Like its predecessor, the Hoyles government was preoccupied with the colony’s social and economic problems, seeking ways both to limit expenditures on poor relief and to strengthen the economy. Confederation with the other British North American colonies did not become an issue until 1864, when Hoyles accepted John A. Macdonald’s invitation to send delegates to the Quebec conference. Since there had been no local debate on the issue, the government decided that the delegation should be bipartisan and should not have powers to bind the colony. Carter would represent Conservatives and Protestants, Ambrose Shea Liberals and Catholics. They left for Quebec on 23 September. “Generations yet unborn,” an anti-confederate versifier was later to write,
Will curse the day
Carter and Shea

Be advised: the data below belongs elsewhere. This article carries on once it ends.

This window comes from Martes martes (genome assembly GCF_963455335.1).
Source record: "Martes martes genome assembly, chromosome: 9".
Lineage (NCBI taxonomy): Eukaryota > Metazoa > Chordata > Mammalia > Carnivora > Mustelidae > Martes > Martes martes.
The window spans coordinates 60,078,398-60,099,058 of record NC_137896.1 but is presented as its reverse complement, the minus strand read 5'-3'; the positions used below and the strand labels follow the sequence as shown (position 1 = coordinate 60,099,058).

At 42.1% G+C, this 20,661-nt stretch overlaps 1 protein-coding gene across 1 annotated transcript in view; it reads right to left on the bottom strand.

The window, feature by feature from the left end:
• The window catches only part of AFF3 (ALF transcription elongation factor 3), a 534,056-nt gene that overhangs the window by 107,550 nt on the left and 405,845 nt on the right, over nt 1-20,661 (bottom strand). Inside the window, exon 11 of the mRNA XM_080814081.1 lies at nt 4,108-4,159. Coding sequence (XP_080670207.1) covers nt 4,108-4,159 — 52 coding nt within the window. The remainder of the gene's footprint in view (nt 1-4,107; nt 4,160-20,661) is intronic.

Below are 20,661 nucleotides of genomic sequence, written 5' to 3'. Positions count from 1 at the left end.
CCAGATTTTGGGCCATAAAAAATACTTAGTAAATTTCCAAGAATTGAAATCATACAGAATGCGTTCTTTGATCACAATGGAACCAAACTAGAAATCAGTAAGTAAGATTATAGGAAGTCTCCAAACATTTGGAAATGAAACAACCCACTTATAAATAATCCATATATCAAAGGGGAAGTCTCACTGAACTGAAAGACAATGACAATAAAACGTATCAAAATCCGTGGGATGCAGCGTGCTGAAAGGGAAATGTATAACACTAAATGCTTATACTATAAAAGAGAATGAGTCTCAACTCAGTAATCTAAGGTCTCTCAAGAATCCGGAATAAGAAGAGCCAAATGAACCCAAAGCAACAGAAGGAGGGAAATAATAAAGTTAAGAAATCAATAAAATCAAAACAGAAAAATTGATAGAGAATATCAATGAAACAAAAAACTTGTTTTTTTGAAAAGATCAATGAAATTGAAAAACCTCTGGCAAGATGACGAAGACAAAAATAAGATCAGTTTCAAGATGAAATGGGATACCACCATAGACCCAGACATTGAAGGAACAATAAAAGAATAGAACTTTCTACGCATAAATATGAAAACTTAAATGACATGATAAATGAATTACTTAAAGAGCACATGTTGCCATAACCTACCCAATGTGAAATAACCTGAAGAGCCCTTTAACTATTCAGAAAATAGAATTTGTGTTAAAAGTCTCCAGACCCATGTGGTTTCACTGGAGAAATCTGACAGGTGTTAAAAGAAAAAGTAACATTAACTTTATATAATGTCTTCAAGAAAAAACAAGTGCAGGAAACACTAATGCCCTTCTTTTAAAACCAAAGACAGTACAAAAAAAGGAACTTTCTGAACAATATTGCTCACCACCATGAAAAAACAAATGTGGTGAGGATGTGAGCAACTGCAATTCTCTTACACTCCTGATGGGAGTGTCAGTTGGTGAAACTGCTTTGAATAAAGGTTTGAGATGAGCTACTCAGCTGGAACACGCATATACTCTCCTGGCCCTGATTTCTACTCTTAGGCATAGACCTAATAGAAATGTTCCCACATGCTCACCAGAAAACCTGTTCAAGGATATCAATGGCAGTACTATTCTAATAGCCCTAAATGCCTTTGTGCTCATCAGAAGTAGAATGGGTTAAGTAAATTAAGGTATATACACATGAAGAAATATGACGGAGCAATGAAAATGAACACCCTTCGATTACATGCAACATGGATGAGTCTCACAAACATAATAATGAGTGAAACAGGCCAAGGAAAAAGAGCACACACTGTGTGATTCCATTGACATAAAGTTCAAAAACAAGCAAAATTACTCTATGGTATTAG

Crossed the Sea
To barter away
The rights of Terra Nova!
The delegates signed, “as individuals,” the Quebec resolutions, which contained draft terms for Newfoundland’s joining the proposed confederation, and made a series of enthusiastic speeches. Carter was one of the speakers at a dinner given by the Quebec Board of Trade, and in Toronto he expressed the hope that confederation would not only bring a greater degree of economic stability to the colony but would also moderate its political warfare. “I hope sincerely,” he said, “if this confederation is formed, that it will tend effectually to destroy that party spirit and those prejudices, and that acerbity of feeling which have lamentably prevailed; for we generally find the intensity of the acerbity is proportioned to the narrowness of limits.” In their formal report the delegates warned that the colony could not reject the proposal “without aggravating the injurious consequences of our present isolation.”